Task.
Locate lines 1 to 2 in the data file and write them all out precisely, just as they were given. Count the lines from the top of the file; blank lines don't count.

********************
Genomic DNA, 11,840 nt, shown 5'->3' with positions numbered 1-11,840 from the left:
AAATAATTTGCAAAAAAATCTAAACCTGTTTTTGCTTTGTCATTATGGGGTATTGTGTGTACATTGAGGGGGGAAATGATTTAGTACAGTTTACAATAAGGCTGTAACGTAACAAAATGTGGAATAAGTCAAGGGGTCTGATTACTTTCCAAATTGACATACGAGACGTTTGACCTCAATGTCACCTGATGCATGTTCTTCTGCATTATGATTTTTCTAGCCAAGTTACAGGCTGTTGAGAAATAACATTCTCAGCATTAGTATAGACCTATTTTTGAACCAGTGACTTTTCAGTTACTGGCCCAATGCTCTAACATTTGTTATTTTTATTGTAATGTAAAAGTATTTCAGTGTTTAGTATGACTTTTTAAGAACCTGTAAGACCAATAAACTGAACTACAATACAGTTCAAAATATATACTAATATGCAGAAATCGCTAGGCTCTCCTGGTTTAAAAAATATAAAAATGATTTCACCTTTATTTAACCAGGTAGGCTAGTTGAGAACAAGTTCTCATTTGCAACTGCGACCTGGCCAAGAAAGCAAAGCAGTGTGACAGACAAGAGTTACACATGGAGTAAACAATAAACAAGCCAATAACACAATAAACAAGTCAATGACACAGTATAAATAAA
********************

Genomic DNA, 11,840 nt, shown 5'->3' with positions numbered 1-11,840 from the left:
AAATAATTTGCAAAAAAATCTAAACCTGTTTTTGCTTTGTCATTATGGGGTATTGTGTGTACATTGAGGGGGGAAATGATTTAGTACAGTTTACAATAAGGCTGTAACGTAACAAAATGTGGAATAAGTCAAGGGGTCTGATTACTTTCCAAATTGACATACGAGACGTTTGACCTCAATGTCACCTGATGCATGTTCTTCTGCATTATGATTTTTCTAGCCAAGTTACAGGCTGTTGAGAAATAACATTCTCAGCATTAGTATAGACCTATTTTTGAACCAGTGACTTTTCAGTTACTGGCCCAATGCTCTAACATTTGTTATTTTTATTGTAATGTAAAAGTATTTCAGTGTTTAGTATGACTTTTTAAGAACCTGTAAGACCAATAAACTGAACTACAATACAGTTCAAAATATATACTAATATGCAGAAATCGCTAGGCTCTCCTGGTTTAAAAAATATAAAAATGATTTCACCTTTATTTAACCAGGTAGGCTAGTTGAGAACAAGTTCTCATTTGCAACTGCGACCTGGCCAAGAAAGCAAAGCAGTGTGACAGACAAGAGTTACACATGGAGTAAACAATAAACAAGCCAATAACACAATAAACAAGTCAATGACACAGTATAAATAAA